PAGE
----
One of the happier consequences of this blog has been the bringing together of two distant wings of a large and scattered family. It's quite a story.
Some time ago I wrote about Dorothy 'Dorf' Bonarjee, an Indian-born poet and artist, who studied at London and Aberystwyth, won an award at an Eisteddfod, eloped with a French artist, and made her life in southern France. Her niece Sheela Bonarjee, who lives in north London, is a friend - and has on her wall a wonderful painting of her aunt which I can't resist posting again at the foot of this article. She also has the enchanting painting above, which I saw for the first time today.
That initial blog of mine captured the attention of Quentin Surtel, the grandson of Paul Surtel. Paul and Dorf were together for seventeen years. Paul married again (to Quentin's grandmother) and there was a breach between the two wings of the family. Quentin is now trying to trace details of his grandfather's early life, details which Paul was reluctant to share with his immediate family for fear of annoying his second wife. This morning, at Sheela's place, I had the pleasure to meet Quentin, and see some of the hugely evocative family photos he has brought with him.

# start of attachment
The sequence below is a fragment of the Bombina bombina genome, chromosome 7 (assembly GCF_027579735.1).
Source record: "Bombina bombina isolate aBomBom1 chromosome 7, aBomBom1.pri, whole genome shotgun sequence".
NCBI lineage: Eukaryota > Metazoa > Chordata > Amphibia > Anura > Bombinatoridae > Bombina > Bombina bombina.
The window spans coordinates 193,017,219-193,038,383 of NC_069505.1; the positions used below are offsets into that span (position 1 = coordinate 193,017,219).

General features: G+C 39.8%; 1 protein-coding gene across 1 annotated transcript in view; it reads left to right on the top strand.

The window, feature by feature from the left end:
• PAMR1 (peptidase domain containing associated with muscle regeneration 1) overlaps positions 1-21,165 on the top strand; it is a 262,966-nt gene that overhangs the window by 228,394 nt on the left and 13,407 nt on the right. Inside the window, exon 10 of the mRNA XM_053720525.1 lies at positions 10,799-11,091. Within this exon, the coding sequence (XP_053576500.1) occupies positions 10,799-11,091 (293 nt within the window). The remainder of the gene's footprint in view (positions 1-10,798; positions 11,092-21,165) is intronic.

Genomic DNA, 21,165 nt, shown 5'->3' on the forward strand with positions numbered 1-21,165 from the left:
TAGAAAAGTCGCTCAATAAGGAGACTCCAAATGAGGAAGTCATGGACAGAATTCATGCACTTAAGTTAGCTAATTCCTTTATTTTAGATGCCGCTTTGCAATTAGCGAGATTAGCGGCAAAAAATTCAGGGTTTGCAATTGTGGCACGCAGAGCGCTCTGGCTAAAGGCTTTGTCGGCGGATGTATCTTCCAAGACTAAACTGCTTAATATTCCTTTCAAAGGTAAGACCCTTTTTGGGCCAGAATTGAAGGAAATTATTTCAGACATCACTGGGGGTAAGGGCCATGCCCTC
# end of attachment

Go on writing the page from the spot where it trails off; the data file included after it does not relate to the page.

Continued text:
The mesmerising photo on the right is dated July 1922, and it shows Dorf with her and Paul's son, Denis, who died in infancy. They also had a daughter, Claire Aruna Surtel, who was a journalist in Marseilles. The photo on the left is undated, clearly later, and shows Dorf in Indian dress, as she is in the portrait below. It raises all sorts of questions in my mind about identity - a woman from an elite Indian family, educated in Britain, living in bohemian style in France, and making a point of wearing a very smart sari.
Dorf didn't marry again after the break-up of her marriage to Paul - now a much sought after artist. Aruna never really knew her half brothers. Paul Surtel died in 1985, in his early nineties. By the time Quentin traced the other side of his grandfather's family, Aruna was a few months dead. But the barrier between Paul Surtel's two families has now been overcome.
I also met this morning Dominique Baron-Bonarjee, Sheela's niece (and so Dorf's grand niece), and a London-based performance and installation artist who, as with her great aunt, has associations with France, India and the UK. 'Dorf was a rebellious woman', she says, 'and so am I'. She's also pursuing the family history - and the Bonarjees have quite a tale attached to them - and has used some of that story in her art. (If you click here, the first two images on the carousel feature photos of Dorf, and others in the family).
And that uncompleted portrait of Dorf - it's unsigned, and while the assumption is that Paul Surtel was the artist, that's not absolutely clear. It is bewitching. See for yourself.
Andrew Whitehead's blog
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